Not only does Annie have to get used to the fact that she’s getting two new family members and doesn’t even get a chance to get to know them before they move in with her – she also has Tony Esteban bugging her. If you recall, they broke up a few books ago because Tony was cheating on her. Now he wants her back and he won’t stop calling her and whining about it. Go fuck yourself, Tony.

Annie calls her best friend Robin Wilson to give her all the latest news in her life. Robin is super excited about Annie’s new family and Annie is excited too. She tells Robin that her new stepdad and stepsister are black and Robin makes a dumb joke about how no one will believe Annie and Cheryl are sisters. Hurrrrr. Robin encourages Annie to give Tony another chance – why? – and tells Annie that it looks like she and George Wilson are going to get back together. I hope so Robin, or else what you two put Enid through was all for naught. Just kidding, who cares about Enid.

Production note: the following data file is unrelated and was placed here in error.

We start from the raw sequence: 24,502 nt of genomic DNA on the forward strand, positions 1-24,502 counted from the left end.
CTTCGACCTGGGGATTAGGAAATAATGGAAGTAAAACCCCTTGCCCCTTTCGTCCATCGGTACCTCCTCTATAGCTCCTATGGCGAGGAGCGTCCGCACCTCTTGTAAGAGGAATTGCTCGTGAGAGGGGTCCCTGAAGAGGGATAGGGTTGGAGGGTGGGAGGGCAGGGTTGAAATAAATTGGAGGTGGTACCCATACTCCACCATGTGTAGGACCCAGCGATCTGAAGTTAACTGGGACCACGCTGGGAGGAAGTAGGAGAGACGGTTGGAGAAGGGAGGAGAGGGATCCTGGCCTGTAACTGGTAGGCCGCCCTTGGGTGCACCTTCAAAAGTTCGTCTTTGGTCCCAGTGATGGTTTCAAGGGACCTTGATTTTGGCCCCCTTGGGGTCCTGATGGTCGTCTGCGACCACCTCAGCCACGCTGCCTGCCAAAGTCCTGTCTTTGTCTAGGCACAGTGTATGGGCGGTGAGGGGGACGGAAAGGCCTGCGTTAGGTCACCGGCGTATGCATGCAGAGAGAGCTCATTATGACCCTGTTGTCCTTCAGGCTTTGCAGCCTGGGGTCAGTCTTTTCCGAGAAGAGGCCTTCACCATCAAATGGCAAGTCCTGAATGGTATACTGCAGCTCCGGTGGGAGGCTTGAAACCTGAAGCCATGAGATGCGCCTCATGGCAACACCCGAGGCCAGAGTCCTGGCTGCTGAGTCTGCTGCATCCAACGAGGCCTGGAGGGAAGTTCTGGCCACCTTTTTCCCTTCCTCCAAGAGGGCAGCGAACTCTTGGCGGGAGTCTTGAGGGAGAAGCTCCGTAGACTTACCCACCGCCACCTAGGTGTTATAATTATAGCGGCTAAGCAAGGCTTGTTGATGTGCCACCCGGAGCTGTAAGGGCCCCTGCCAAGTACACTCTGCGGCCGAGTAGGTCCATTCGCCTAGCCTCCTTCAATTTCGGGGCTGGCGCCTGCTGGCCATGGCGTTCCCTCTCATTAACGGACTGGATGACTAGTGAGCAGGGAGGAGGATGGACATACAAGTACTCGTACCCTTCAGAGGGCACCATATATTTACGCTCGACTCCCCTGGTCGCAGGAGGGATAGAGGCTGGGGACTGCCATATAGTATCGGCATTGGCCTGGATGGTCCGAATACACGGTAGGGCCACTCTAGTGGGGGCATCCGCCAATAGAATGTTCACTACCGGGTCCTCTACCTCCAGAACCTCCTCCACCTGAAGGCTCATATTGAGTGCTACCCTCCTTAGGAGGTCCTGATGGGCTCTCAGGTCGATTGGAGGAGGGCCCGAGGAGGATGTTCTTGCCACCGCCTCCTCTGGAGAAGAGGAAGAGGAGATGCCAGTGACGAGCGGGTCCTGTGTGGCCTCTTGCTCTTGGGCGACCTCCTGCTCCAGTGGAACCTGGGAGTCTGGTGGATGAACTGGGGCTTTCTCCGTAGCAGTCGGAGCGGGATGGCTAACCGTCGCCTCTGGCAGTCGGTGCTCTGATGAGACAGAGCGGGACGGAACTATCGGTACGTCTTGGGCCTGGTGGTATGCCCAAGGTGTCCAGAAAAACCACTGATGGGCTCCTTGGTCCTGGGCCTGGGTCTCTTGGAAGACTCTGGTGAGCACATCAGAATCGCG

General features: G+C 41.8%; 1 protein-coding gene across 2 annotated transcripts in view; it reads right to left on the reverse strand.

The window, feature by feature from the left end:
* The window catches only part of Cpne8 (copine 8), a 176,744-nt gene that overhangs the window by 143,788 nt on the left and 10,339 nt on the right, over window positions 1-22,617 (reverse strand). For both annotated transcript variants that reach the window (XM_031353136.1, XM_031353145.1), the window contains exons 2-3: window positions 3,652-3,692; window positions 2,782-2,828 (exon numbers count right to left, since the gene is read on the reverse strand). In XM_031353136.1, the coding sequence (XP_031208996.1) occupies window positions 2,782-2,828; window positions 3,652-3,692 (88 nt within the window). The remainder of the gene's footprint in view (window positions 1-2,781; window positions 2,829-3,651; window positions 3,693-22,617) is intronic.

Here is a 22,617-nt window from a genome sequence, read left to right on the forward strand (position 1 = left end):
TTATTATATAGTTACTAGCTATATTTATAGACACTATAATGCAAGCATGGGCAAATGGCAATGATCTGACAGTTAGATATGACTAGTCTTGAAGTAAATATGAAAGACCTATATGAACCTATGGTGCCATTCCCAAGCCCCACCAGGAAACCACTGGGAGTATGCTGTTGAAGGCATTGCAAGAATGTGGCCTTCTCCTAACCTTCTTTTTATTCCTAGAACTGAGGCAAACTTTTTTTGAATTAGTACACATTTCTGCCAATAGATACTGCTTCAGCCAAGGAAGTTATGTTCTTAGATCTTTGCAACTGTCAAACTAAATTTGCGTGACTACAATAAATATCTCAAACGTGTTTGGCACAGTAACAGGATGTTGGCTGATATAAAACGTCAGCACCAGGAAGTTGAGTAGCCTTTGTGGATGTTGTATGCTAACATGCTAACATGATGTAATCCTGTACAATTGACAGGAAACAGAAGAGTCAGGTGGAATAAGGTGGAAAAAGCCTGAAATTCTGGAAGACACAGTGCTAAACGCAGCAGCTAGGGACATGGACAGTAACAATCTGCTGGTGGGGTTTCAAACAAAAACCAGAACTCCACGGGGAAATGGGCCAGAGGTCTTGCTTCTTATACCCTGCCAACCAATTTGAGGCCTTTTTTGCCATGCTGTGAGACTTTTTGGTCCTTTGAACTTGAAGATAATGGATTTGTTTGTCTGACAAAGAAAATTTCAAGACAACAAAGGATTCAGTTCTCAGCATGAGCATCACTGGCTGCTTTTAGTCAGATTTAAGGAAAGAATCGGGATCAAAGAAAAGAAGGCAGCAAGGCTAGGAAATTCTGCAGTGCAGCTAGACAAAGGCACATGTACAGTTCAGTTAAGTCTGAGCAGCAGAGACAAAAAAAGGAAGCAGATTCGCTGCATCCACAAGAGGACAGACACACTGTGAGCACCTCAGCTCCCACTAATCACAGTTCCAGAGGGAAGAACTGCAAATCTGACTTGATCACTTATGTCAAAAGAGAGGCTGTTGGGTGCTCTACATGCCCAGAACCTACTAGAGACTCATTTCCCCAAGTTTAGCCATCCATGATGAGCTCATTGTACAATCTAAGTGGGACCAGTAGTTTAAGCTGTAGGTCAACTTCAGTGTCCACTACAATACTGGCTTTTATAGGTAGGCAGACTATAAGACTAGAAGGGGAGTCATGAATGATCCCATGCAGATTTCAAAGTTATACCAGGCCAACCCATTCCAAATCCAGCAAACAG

After their talk, Annie realizes she can’t stop talking about the fact that Walter and Cheryl are black, so she goes out to the living room and asks her mom if she is a racist. I love the way that, with all the huge changes in Annie’s life, the biggest thing on her mind is the fact that her new fam isn’t white. In fact, she starts downright freaking out over it. She sets herself up for utter failure by ignoring her mom’s suggestion – that people not ignore or gloss over race and racism, but instead talk about and not make assumptions.